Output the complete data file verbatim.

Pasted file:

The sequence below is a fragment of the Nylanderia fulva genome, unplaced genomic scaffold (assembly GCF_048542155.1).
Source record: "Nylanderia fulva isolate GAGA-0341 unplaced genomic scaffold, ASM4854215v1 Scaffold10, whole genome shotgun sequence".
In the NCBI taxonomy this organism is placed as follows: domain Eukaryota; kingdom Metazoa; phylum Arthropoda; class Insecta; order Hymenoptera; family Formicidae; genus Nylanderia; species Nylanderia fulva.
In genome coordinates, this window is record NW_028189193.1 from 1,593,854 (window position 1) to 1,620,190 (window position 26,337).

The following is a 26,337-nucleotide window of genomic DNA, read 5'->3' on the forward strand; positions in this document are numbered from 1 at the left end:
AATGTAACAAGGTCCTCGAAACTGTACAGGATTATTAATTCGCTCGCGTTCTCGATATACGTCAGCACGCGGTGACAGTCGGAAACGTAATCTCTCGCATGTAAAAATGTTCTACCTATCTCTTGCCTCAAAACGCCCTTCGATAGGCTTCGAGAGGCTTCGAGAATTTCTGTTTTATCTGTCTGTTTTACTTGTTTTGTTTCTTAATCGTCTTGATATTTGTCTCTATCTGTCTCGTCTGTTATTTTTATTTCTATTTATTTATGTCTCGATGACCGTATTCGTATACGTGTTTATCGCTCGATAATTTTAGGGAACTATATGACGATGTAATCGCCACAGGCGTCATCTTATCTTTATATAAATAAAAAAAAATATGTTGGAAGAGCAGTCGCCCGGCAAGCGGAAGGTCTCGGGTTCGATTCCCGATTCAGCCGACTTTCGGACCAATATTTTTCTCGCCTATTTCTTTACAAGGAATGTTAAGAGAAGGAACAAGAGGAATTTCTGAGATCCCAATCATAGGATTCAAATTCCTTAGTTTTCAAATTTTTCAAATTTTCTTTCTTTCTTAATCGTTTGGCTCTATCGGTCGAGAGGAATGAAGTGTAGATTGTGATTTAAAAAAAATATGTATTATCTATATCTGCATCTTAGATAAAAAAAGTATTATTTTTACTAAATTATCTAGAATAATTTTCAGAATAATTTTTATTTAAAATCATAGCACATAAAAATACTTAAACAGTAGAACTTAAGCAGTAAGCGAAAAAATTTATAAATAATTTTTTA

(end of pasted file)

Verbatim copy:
The sequence below is a fragment of the Nylanderia fulva genome, unplaced genomic scaffold (assembly GCF_048542155.1).
Source record: "Nylanderia fulva isolate GAGA-0341 unplaced genomic scaffold, ASM4854215v1 Scaffold10, whole genome shotgun sequence".
In the NCBI taxonomy this organism is placed as follows: domain Eukaryota; kingdom Metazoa; phylum Arthropoda; class Insecta; order Hymenoptera; family Formicidae; genus Nylanderia; species Nylanderia fulva.
In genome coordinates, this window is record NW_028189193.1 from 1,593,854 (window position 1) to 1,620,190 (window position 26,337).

The following is a 26,337-nucleotide window of genomic DNA, read 5'->3' on the forward strand; positions in this document are numbered from 1 at the left end:
AATGTAACAAGGTCCTCGAAACTGTACAGGATTATTAATTCGCTCGCGTTCTCGATATACGTCAGCACGCGGTGACAGTCGGAAACGTAATCTCTCGCATGTAAAAATGTTCTACCTATCTCTTGCCTCAAAACGCCCTTCGATAGGCTTCGAGAGGCTTCGAGAATTTCTGTTTTATCTGTCTGTTTTACTTGTTTTGTTTCTTAATCGTCTTGATATTTGTCTCTATCTGTCTCGTCTGTTATTTTTATTTCTATTTATTTATGTCTCGATGACCGTATTCGTATACGTGTTTATCGCTCGATAATTTTAGGGAACTATATGACGATGTAATCGCCACAGGCGTCATCTTATCTTTATATAAATAAAAAAAAATATGTTGGAAGAGCAGTCGCCCGGCAAGCGGAAGGTCTCGGGTTCGATTCCCGATTCAGCCGACTTTCGGACCAATATTTTTCTCGCCTATTTCTTTACAAGGAATGTTAAGAGAAGGAACAAGAGGAATTTCTGAGATCCCAATCATAGGATTCAAATTCCTTAGTTTTCAAATTTTTCAAATTTTCTTTCTTTCTTAATCGTTTGGCTCTATCGGTCGAGAGGAATGAAGTGTAGATTGTGATTTAAAAAAAATATGTATTATCTATATCTGCATCTTAGATAAAAAAAGTATTATTTTTACTAAATTATCTAGAATAATTTTCAGAATAATTTTTATTTAAAATCATAGCACATAAAAATACTTAAACAGTAGAACTTAAGCAGTAAGCGAAAAAATTTATAAATAATTTTTTA